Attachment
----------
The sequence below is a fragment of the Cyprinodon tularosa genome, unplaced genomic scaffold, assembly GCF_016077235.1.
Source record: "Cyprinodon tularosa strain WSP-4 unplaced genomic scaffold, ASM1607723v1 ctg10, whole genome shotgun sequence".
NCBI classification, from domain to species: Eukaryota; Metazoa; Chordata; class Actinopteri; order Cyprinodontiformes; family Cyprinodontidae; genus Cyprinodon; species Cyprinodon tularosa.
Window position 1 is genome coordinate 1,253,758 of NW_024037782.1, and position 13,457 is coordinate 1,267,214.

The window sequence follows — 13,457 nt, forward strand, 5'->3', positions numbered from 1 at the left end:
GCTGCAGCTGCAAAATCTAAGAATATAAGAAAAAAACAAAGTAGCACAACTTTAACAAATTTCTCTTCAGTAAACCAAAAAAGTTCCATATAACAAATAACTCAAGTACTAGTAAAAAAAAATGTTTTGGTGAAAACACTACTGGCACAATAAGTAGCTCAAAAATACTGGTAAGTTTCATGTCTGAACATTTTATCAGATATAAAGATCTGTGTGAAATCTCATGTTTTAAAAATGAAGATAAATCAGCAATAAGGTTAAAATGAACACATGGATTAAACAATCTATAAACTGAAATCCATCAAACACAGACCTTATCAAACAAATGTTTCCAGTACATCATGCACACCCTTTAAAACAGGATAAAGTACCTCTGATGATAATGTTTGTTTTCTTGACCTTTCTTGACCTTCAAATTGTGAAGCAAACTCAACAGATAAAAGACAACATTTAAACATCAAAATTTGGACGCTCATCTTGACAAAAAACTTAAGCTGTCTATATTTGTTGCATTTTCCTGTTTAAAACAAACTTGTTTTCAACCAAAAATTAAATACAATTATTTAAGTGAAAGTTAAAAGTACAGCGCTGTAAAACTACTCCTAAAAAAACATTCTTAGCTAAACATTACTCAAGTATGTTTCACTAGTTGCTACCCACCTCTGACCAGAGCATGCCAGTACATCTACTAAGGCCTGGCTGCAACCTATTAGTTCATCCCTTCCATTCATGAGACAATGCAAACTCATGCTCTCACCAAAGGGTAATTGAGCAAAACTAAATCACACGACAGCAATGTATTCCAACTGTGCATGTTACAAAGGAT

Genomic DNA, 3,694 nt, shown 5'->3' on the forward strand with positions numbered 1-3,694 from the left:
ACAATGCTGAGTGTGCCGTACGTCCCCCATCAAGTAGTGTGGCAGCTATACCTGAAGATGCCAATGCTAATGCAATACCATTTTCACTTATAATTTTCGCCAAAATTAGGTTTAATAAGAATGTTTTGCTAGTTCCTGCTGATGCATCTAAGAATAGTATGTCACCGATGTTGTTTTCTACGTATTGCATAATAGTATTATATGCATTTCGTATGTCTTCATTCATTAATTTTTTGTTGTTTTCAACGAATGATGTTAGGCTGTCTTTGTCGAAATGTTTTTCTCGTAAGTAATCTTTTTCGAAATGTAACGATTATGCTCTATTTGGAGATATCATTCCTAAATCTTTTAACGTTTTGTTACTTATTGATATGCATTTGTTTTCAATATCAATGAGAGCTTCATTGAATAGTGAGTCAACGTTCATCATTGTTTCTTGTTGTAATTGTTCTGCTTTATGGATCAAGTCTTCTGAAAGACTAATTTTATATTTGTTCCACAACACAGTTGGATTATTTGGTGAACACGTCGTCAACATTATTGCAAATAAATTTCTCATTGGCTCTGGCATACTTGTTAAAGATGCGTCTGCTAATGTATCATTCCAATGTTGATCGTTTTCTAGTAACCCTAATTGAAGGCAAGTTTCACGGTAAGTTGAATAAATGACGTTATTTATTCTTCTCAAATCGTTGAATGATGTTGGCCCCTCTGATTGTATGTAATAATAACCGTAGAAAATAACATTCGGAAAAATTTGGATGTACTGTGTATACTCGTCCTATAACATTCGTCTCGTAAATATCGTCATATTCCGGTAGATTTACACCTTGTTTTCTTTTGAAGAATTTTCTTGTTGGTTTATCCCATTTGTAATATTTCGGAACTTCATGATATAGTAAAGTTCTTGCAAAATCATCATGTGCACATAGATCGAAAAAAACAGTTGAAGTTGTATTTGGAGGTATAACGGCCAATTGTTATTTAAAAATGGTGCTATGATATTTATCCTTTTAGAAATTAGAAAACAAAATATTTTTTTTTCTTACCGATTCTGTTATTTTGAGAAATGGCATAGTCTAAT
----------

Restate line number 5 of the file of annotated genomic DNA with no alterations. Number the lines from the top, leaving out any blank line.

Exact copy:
The window sequence follows — 13,457 nt, forward strand, 5'->3', positions numbered from 1 at the left end: